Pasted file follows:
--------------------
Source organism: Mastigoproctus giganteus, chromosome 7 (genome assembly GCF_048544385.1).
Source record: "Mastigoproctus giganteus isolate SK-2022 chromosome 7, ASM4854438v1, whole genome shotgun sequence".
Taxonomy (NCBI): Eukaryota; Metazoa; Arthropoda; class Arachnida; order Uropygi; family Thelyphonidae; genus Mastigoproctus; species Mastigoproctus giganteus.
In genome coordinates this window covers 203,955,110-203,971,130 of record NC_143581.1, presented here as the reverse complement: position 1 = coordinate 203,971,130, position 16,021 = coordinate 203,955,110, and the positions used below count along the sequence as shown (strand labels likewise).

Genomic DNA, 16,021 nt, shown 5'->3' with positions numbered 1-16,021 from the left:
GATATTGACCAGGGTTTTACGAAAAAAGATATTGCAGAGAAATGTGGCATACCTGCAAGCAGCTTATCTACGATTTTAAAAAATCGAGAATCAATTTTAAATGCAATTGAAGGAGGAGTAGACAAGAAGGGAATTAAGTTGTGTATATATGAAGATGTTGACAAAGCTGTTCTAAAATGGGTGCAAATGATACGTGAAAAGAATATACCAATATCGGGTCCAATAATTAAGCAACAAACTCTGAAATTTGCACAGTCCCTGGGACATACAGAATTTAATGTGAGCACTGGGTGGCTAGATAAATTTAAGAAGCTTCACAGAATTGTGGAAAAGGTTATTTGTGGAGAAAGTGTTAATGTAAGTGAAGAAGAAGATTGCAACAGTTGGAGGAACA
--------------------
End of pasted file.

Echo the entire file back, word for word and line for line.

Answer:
Source organism: Mastigoproctus giganteus, chromosome 7 (genome assembly GCF_048544385.1).
Source record: "Mastigoproctus giganteus isolate SK-2022 chromosome 7, ASM4854438v1, whole genome shotgun sequence".
Taxonomy (NCBI): Eukaryota; Metazoa; Arthropoda; class Arachnida; order Uropygi; family Thelyphonidae; genus Mastigoproctus; species Mastigoproctus giganteus.
In genome coordinates this window covers 203,955,110-203,971,130 of record NC_143581.1, presented here as the reverse complement: position 1 = coordinate 203,971,130, position 16,021 = coordinate 203,955,110, and the positions used below count along the sequence as shown (strand labels likewise).

Genomic DNA, 16,021 nt, shown 5'->3' with positions numbered 1-16,021 from the left:
GATATTGACCAGGGTTTTACGAAAAAAGATATTGCAGAGAAATGTGGCATACCTGCAAGCAGCTTATCTACGATTTTAAAAAATCGAGAATCAATTTTAAATGCAATTGAAGGAGGAGTAGACAAGAAGGGAATTAAGTTGTGTATATATGAAGATGTTGACAAAGCTGTTCTAAAATGGGTGCAAATGATACGTGAAAAGAATATACCAATATCGGGTCCAATAATTAAGCAACAAACTCTGAAATTTGCACAGTCCCTGGGACATACAGAATTTAATGTGAGCACTGGGTGGCTAGATAAATTTAAGAAGCTTCACAGAATTGTGGAAAAGGTTATTTGTGGAGAAAGTGTTAATGTAAGTGAAGAAGAAGATTGCAACAGTTGGAGGAACA